Being an ally is something I will never regret. Not being able to recruit more allies that look like me is something I do regret. White. Heterosexual. Males. We should not feel guilty for who we are.
I did not select my genes, nor did I choose who my parents were; I was simply born. To damn myself for being white accomplishes nothing. But, while we can accept our predetermined identity, we can also feel anger towards what has happened to oppressed people throughout American history at the hands of those who resemble us.
We should feel enraged that white settlers decimated the Native American population and currently their health concerns are being ignored. We should feel enraged that millions of blacks were treated as mere property and today still have to defend their humanity. We should feel enraged that being gay was punishable by death and today many members of the queer community are gunned down. We should feel enraged that the “cult of true womanhood” restrained millions and today gender inequality plagues the workforce. We can act upon this rage and channel its power to confront the systems in place that subjugate human beings to inhuman conditions.
In “The Heart of Whiteness,” Robert Jensen distinguishes being “not racist” and “anti-racist.” Jensen recognizes that most Americans are not racist, but very few take initiate to combat racism. To actively challenge the institution our society was founded upon is acting in an “anti-racist” manner.
This concept of actively being involved in the fight for justice is the key component for substantial change. But, before we can offer support to oppressed and marginalized groups, we must first come to terms with our own identities. We are white, heterosexual males living in a country founded by white, heterosexual males.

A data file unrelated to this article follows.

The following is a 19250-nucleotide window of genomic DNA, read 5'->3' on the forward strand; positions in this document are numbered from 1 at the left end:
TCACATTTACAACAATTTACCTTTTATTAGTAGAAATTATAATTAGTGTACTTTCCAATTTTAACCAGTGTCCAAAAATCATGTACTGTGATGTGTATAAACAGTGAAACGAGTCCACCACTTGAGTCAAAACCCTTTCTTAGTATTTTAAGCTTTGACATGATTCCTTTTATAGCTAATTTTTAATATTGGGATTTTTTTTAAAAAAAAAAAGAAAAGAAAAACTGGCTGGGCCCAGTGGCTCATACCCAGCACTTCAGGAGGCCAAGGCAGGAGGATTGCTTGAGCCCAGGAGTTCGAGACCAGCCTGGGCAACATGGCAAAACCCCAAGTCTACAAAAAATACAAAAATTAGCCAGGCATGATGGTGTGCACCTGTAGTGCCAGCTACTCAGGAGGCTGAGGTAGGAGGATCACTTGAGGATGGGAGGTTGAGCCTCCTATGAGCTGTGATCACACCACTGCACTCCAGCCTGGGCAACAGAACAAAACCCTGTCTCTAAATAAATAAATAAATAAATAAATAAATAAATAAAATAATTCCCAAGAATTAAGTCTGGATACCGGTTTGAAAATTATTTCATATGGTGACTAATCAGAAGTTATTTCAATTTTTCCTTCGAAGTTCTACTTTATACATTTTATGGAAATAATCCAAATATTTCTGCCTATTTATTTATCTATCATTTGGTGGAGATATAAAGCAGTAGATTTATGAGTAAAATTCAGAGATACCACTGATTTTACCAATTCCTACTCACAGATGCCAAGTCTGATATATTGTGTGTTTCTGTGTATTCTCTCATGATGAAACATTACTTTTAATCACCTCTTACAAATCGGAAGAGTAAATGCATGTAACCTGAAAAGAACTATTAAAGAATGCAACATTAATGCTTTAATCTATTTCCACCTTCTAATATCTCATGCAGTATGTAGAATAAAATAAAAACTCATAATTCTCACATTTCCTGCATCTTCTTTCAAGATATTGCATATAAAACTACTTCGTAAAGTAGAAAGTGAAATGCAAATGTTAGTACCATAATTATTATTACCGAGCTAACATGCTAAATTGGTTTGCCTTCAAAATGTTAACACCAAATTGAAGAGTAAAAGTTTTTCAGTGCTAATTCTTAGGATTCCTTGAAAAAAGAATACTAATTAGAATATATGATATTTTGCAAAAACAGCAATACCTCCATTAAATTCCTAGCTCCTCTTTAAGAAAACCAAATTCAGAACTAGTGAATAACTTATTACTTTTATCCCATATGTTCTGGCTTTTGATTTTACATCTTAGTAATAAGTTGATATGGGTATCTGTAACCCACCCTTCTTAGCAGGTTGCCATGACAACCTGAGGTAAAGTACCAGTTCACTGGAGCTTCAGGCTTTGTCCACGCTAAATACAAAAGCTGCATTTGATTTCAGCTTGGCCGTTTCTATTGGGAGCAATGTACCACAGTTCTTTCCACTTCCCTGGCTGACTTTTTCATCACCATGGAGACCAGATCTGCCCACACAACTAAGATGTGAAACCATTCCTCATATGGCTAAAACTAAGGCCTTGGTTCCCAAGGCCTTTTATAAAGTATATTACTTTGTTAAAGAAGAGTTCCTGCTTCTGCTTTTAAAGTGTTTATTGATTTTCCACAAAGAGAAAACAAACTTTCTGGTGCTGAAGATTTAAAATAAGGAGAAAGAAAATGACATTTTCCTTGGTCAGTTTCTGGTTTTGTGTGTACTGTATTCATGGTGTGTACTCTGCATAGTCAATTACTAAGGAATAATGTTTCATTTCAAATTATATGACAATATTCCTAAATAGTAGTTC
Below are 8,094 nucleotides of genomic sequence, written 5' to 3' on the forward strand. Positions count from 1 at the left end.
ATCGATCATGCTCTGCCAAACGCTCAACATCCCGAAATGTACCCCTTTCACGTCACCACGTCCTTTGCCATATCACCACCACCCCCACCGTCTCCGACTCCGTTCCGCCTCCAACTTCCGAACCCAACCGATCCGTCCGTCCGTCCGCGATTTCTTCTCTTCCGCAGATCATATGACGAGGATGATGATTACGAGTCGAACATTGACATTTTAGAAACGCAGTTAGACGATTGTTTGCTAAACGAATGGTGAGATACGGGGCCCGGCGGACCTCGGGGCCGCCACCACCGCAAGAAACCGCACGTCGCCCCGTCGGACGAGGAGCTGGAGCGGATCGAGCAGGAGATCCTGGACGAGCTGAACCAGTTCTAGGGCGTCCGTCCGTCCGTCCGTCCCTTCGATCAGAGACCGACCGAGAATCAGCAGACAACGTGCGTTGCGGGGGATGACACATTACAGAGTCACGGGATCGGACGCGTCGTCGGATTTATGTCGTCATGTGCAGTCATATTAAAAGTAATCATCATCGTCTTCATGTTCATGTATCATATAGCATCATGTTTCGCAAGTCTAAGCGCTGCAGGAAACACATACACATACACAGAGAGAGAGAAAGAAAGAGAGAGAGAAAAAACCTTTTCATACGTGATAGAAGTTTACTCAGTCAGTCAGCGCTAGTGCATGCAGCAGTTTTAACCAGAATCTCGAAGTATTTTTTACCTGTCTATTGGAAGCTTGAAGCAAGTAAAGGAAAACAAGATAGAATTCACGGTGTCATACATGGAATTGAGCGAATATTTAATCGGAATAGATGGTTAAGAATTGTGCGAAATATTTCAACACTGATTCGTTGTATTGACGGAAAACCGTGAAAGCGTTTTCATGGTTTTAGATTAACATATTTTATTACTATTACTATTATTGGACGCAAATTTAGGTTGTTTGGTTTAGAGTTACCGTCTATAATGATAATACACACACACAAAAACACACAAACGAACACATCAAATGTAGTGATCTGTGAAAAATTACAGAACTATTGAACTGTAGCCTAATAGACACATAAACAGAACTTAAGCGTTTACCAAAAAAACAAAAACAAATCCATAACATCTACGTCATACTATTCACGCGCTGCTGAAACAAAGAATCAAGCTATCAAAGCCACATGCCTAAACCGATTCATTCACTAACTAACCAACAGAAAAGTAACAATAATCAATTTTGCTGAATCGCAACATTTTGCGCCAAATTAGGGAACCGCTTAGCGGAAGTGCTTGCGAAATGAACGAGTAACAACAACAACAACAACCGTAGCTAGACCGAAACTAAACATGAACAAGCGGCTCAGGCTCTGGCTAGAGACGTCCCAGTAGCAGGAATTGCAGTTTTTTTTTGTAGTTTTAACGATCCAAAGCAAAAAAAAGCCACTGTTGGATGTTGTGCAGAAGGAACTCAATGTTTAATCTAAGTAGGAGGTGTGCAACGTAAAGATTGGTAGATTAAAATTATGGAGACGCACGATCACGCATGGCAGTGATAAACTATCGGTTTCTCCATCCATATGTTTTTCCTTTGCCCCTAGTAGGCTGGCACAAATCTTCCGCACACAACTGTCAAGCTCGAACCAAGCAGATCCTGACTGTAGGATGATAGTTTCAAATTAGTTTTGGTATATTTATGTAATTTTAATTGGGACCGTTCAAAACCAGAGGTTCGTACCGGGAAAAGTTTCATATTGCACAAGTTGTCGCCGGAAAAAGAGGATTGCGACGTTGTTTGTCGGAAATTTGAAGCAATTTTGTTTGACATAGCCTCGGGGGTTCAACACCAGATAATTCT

This grants us unique privileges. While you may argue to the degree in which we benefit from them, there are two that have always existed: ignorance and activism. We, as white, heterosexual males, can easily ignore the injustice occurring across the nation. In fact, far too many of us have been doing this for far too long.
Our identities can numb us to the pain felt by those who societal values have deemed as “other.” These are the heirs of those who perished on the Trail of Tears, toiled in the cotton fields of the south, were jailed for demanding suffrage and were beaten at the Stonewall Inn. Luckily, we can simply ignore all that. Or we can act. The other privilege we have is the ability to support and fight for those same heirs.
Society, following the thinking of Rousseau, placed us at the apex. Our position allows us to openly discuss matters of social justice with other white, heterosexual men without being perceived as a threat, as aggressive, as whiny or dangerous. Why? Because we are the people who benefit from the inequality society produced.
This can be painful. Coming to terms with an identity is something that people struggle with for years, even lifetimes. I still struggle coming to terms with my own identity. But, what I can understand is that millions of people across the nation, who had just as much control over their identity as I, are fighting for justice and looking for hands from all races, genders, sexualities and religions to help push back against oppression.
We have the ability to offer a hand that far too often pushes down on those fighting or idly taps its fingers on the side. Clubs on campus like Black Student Union, Union Pride, Women’s Union and the countless other social justice clubs gladly welcome people like you and me. In fact, many of them want more people like us to participate in their events and join their dialogues.
You might feel uncomfortable, but they deeply value the steps you took to enter the world of social justice. Your willingness to engage will speak volumes to them. To paraphrase Martin Luther King, Jr., what affects them directly, affects all of us indirectly. As we support and better understand those around us, we can finally begin to understand ourselves.